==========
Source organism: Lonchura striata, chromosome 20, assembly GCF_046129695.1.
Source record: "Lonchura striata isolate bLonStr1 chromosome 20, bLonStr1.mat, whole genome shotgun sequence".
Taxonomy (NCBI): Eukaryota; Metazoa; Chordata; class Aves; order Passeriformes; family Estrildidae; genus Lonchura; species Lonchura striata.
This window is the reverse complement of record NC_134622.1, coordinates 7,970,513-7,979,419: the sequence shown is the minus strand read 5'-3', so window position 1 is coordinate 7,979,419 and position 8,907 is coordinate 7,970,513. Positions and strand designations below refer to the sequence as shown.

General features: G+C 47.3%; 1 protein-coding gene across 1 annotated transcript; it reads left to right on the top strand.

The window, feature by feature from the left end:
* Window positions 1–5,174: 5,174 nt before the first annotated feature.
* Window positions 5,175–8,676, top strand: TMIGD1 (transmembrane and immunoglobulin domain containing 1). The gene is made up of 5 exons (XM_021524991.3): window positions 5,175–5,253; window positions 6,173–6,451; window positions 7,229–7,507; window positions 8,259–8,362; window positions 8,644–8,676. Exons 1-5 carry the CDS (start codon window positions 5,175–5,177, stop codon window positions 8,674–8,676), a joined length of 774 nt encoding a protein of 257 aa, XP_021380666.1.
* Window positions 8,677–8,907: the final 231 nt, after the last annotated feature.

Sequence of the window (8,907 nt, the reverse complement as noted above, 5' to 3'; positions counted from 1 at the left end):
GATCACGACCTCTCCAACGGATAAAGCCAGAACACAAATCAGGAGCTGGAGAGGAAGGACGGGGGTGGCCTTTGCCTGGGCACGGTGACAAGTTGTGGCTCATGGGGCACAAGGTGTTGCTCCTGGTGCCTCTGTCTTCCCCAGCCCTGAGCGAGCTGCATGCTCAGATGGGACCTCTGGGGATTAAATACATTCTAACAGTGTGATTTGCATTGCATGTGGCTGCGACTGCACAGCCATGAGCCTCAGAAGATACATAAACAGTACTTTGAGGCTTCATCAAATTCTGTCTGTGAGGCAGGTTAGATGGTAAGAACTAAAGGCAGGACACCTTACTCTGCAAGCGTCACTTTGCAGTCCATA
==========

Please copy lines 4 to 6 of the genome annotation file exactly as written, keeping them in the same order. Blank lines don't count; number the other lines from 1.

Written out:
This window is the reverse complement of record NC_134622.1, coordinates 7,970,513-7,979,419: the sequence shown is the minus strand read 5'-3', so window position 1 is coordinate 7,979,419 and position 8,907 is coordinate 7,970,513. Positions and strand designations below refer to the sequence as shown.

General features: G+C 47.3%; 1 protein-coding gene across 1 annotated transcript; it reads left to right on the top strand.

The window, feature by feature from the left end: